Successfully treated advanced esophageal cancer with left axillary lymph node metastasis and synchronous right breast cancer: a case report
Positron emission tomography–computed tomography (PET–CT) findings. a PET–CT scan showing accumulation in the middle esophagus (standardized uptake value [SUV] max of 12.6). b PET–CT scan after four courses of chemotherapy with docetaxel, cisplatin, and 5-fluorouracil (DCF) showing the disappearance of the accumulation in the primary tumor. c PET–CT scan showing accumulation in the left axillary lymph node (SUV max of 3.6). d PET–CT scan after four courses of DCF treatment showing the disappearance of the accumulation in the left axillary lymph node
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Fig3: Positron emission tomography–computed tomography (PET–CT) findings. a PET–CT scan showing accumulation in the middle esophagus (standardized uptake value [SUV] max of 12.6). b PET–CT scan after four courses of chemotherapy with docetaxel, cisplatin, and 5-fluorouracil (DCF) showing the disappearance of the accumulation in the primary tumor. c PET–CT scan showing accumulation in the left axillary lymph node (SUV max of 3.6). d PET–CT scan after four courses of DCF treatment showing the disappearance of the accumulation in the left axillary lymph node
Mentions: Fluorine-18 (18F) fluorodeoxyglucose (FDG) positron emission tomography–computed tomography (PET–CT) scan showed hypermetabolic lesions in the thoracic esophagus [standardized uptake value (SUV) max of 12.6], right breast (SUV max of 2.0), left axillary lymph nodes (SUV max of 3.6; Fig. 3a, c), and right supraclavicular region (SUV max of 3.4), which was not detected in the CT scan. FDG accumulation was not observed in the other nodes, including the lymph nodes detected in the chest and abdominal CT. Ultrasonographic examination revealed a solid mass measuring 1.0 cm × 0.9 cm in the upper outer quadrant of the right breast. Core needle biopsy from the tumor in the right breast revealed a scirrhous carcinoma, a subtype of invasive ductal carcinoma, that was positive for estrogen receptors (ERs) but negative for progesterone receptors (PgRs) and HER2/Neu. Fine-needle aspiration cytology from the left ALM did not provide definitive diagnosis of cancer cells. The clinical diagnosis was esophageal cancer (T3N0M1 stage IV according to the 7th edition of the Union for International Cancer Control classification) and synchronous right breast cancer (T1cN0M0 stage I). She was treated initially by triple chemotherapy with docetaxel, cisplatin, and 5-fluorouracil (DCF) as an induction chemotherapy for the esophageal cancer, with four courses over 4 weeks of docetaxel (60 mg/m2 on day 1), cisplatin (80 mg/m2 on day 1), and 5-fluorouracil (800 mg/m2 on days 1–5).Fig. 3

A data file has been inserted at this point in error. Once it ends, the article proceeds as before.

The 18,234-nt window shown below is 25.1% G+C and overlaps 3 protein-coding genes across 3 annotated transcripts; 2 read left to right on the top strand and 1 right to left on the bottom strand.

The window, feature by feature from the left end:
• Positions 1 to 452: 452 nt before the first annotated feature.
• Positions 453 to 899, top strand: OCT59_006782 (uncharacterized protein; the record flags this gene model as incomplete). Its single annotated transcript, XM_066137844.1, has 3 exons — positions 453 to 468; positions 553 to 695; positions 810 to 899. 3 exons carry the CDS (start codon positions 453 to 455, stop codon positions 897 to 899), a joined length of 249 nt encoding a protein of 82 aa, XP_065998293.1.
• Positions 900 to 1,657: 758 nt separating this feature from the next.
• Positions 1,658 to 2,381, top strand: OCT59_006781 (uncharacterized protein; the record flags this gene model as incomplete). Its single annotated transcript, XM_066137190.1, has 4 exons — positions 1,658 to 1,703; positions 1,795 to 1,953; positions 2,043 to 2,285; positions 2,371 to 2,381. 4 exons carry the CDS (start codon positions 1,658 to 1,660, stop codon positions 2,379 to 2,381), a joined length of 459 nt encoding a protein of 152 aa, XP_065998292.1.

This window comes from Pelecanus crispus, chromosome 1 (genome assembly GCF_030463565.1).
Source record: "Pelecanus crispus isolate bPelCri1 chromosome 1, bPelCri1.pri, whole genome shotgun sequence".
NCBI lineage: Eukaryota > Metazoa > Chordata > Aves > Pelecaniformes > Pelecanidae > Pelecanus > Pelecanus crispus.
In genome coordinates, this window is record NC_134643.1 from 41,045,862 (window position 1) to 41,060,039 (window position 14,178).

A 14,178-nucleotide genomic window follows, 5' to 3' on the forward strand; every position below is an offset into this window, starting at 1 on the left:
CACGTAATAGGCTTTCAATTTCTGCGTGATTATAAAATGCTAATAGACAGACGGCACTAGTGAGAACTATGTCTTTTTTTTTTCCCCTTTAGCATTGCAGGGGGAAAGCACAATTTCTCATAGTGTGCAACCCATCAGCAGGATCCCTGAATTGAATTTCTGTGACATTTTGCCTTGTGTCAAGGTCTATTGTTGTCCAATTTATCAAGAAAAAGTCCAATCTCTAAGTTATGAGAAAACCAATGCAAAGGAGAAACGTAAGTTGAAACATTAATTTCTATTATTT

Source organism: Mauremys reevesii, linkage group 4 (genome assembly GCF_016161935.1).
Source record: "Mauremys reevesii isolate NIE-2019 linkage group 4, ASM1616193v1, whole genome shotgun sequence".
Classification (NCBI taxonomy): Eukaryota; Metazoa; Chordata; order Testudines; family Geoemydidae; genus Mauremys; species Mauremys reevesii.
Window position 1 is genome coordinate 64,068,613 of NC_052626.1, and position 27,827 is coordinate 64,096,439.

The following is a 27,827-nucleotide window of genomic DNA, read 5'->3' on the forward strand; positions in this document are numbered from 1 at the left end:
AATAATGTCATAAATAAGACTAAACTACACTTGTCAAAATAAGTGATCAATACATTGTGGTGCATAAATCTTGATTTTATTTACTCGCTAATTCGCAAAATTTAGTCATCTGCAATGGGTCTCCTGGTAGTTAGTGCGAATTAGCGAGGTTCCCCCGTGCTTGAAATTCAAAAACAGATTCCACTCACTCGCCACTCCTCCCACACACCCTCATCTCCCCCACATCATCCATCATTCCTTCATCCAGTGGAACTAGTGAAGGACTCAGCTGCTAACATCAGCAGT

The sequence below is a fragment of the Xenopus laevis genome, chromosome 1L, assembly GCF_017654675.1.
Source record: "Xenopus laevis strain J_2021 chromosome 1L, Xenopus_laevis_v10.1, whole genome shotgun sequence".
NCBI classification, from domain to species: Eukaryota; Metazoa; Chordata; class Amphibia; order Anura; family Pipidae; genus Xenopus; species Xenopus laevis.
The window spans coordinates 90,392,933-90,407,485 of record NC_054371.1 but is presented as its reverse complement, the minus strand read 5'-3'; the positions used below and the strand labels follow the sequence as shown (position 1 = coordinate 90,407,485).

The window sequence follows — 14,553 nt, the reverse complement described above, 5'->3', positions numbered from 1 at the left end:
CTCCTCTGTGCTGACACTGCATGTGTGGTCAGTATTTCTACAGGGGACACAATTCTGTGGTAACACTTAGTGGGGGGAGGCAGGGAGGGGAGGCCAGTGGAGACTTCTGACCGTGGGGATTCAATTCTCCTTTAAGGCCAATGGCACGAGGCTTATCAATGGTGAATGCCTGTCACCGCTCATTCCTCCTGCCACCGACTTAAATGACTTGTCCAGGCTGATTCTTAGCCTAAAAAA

View Article: PubMed Central

ABSTRACT

The incidence of double cancer of the esophagus and breast is rare, and axillary lymph node metastasis (ALM) in esophageal cancer is also very rare. We report a case of advanced esophageal cancer with left ALM and synchronous right breast cancer. A 64-year-old woman was admitted to our hospital with dysphagia. The clinical diagnosis was esophageal cancer (T3N0M1 stage IV) and right breast cancer (T1cN0M0 stage I). She was initially treated with triple chemotherapy with docetaxel, cisplatin, and 5-fluorouracil. The primary lesion in the esophagus achieved almost complete response as assessed by esophageal endoscopy. A computed tomography scan showed that the left ALM reduced in size and that stable disease was achieved for the right breast cancer. She underwent partial mastectomy of the right breast and bilateral axillary lymph node dissection. The histopathological diagnosis of the breast cancer was T1cN1M0 stage IIA. The lymph nodes from the left axilla contained metastatic cells from the squamous cell carcinoma of the esophagus. Complete response was achieved for the primary lesion in the esophagus following chemoradiotherapy (CRT), and the patient has been relapse free 2 years after treatment. Thus, we report the successful treatment of synchronous double cancers of the esophagus with left ALM and right breast by combination therapy with chemotherapy, CRT, and surgery.

No MeSH data available.


Related in: MedlinePlus